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Thursday, April 9, 2015

Learning to speak toddler fluently

Between when your kid learns how to say "mama" and "dada" and when they learn how to say "Mommy why the f*** did you give me chicken when you know I hate chicken?", there's this really awkward and long phase where they talk, but you can't understand a damn word they say.

Audrey is in the depths of this phase now. She talks all the time. She points at things and says their name. She asks me to give her things. And I have no idea what the f*** she wants.

And if I don't understand her, she gets mad. Like it's my fault I didn't immediately grasp what "itzka bee!" was supposed to mean. So, in order to help me keep her vocabulary straight, here is a list of a few of the things Audrey likes to say, along with their English translations:


You can tell what's important to Audrey by how carefully she says the words. Here are a few of the words and phrases she could teach a friggin diction class on:

This surprises no one, as she is obsessed with Elmo and learned to say this word perfectly the first time she heard it.

Audrey loves apples. I give her a big chunk of peeled apple and she carries it around for half an hour gnawing on it like a beaver. Please note, however, that she thinks that all fruits are apples. One time, she wanted an "apple" really badly ... but the apple in question was actually a lemon my mom had zested for a recipe. Audrey pitched a fit until we gave it to her, at which point she kept saying "apple!" and taking a bite, then making a face, then saying "apple!" and taking a bite ...

Audrey thinks that anyone who has not gone through puberty is a "baby". She deeply offended an 11-year-old boy at a restaurant by pointing directly at him and shouting "baby!" The look on his face was priceless.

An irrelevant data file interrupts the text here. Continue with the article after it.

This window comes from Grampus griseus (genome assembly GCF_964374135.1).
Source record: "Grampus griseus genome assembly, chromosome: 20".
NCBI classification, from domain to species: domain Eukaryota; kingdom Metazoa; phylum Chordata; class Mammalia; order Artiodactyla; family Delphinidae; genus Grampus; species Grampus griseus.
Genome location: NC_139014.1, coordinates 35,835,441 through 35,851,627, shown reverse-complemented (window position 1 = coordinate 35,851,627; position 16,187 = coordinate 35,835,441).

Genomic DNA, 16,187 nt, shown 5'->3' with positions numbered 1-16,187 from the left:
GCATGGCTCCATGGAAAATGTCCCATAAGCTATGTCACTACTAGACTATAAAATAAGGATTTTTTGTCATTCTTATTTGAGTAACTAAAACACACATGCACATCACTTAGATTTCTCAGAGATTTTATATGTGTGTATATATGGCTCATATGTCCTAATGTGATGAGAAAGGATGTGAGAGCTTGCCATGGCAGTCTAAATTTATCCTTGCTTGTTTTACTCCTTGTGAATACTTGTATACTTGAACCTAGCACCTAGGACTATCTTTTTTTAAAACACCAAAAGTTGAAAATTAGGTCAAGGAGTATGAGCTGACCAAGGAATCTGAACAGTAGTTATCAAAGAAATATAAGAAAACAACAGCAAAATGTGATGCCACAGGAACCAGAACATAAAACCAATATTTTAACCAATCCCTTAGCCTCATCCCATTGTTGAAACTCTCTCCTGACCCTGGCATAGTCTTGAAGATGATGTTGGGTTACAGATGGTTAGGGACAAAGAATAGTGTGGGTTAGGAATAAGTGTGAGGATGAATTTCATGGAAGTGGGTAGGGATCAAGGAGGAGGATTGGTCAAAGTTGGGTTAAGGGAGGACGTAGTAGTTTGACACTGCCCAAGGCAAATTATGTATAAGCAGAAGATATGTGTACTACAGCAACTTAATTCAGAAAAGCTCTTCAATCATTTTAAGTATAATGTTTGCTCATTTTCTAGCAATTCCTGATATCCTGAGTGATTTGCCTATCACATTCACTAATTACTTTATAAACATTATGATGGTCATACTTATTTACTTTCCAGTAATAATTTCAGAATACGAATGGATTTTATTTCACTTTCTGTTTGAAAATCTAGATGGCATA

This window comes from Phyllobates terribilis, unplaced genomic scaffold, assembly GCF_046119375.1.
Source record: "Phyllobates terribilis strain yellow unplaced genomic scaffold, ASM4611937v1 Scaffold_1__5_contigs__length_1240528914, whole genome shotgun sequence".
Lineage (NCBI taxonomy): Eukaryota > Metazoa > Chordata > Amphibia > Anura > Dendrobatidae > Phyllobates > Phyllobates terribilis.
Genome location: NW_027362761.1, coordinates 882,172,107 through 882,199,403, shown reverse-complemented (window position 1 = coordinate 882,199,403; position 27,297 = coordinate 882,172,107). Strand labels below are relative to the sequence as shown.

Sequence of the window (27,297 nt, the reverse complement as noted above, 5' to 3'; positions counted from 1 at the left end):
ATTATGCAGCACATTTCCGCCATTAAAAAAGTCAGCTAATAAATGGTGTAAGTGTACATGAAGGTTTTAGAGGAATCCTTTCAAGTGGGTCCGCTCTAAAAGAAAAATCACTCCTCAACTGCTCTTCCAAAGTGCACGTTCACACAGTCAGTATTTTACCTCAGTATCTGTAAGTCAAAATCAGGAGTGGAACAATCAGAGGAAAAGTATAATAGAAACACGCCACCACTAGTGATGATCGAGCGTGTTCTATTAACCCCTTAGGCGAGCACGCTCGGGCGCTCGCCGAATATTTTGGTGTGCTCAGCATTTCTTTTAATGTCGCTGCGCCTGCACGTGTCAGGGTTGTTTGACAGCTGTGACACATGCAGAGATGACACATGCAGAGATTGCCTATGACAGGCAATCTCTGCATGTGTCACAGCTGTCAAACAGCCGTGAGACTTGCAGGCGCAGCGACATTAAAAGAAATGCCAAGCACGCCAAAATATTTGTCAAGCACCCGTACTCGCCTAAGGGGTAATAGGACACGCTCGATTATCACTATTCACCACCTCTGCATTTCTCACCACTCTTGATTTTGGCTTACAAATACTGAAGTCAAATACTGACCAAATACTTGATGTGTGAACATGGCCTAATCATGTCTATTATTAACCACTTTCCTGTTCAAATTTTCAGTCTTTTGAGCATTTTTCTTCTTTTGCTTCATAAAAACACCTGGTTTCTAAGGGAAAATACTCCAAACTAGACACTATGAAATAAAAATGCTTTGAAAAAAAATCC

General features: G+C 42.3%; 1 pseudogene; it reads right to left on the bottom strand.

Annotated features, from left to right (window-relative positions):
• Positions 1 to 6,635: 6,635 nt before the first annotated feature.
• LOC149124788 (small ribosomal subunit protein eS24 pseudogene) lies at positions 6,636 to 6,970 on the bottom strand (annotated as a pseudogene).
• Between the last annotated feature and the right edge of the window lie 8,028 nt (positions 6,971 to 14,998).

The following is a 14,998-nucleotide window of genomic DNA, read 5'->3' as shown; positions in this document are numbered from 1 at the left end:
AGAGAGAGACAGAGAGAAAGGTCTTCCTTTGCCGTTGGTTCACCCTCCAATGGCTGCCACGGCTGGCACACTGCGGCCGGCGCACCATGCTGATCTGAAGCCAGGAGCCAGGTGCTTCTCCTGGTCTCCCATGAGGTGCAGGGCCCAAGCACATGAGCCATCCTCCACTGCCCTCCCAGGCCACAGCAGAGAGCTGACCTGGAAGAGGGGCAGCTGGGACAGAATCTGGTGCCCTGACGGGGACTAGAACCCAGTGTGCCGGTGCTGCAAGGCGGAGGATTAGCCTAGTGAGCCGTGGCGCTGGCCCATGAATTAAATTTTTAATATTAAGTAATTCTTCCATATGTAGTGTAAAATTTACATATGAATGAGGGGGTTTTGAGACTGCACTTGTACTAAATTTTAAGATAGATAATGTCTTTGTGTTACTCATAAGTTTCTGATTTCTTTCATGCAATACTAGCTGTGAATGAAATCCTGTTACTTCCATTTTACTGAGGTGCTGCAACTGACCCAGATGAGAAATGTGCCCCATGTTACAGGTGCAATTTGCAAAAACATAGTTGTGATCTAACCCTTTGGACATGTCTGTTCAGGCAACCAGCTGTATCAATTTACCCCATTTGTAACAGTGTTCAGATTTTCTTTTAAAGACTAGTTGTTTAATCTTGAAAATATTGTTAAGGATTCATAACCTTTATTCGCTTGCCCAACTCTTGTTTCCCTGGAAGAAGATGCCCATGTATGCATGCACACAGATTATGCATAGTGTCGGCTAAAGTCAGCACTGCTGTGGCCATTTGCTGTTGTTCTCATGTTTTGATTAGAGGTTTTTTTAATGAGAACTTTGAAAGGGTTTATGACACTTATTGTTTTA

Uh oh! 
Used 100% of the time when she does something bad. She's a broken record whenever we go shopping together, as she throws things out of the shopping cart and then says "uh oh!" like they were carried away by a strong gust of wind despite her best efforts to control them. Rotten little liar.

The only time Audrey sees an iPad is when we're with my parents ... but she knows the iPad has games on it, so she will walk around crying "IPAD! IPAD! IPAD!" until someone agrees to play it with her. Kids these days, I swear. Technology addicts from birth.

Papa is what Audrey calls my father, her grandfather. She doesn't say "Mommy" properly; she doesn't say "Daddy" properly; she's leagues away from saying anything resembling "Grandma." But "Papa"? Not a problem. Because Papa is the best, apparently.
Stupid Papa.


These are the phrases you might actually be able to figure out, based on context and if she said them a few times. They include:

All done = "Ah-yah" 
This one is easy enough to identify because she will be thrusting an empty cup or yogurt pouch at you while she says it. And if she's "ah-yah" her dinner, you have about one second to react before she pushes her plate off the high chair tray and onto the floor. So ... always be ready for "ah-yah." Or you'll be cleaning ketchup off the ceiling again.

Shoe = "shhhhhhhhhhhhhhoe"

She just learned how to make the "shh" sound, and apparently it takes quite a while to say it properly before moving on with the rest of the word.

Juice = "shhhhhhhhhhhhhhoe"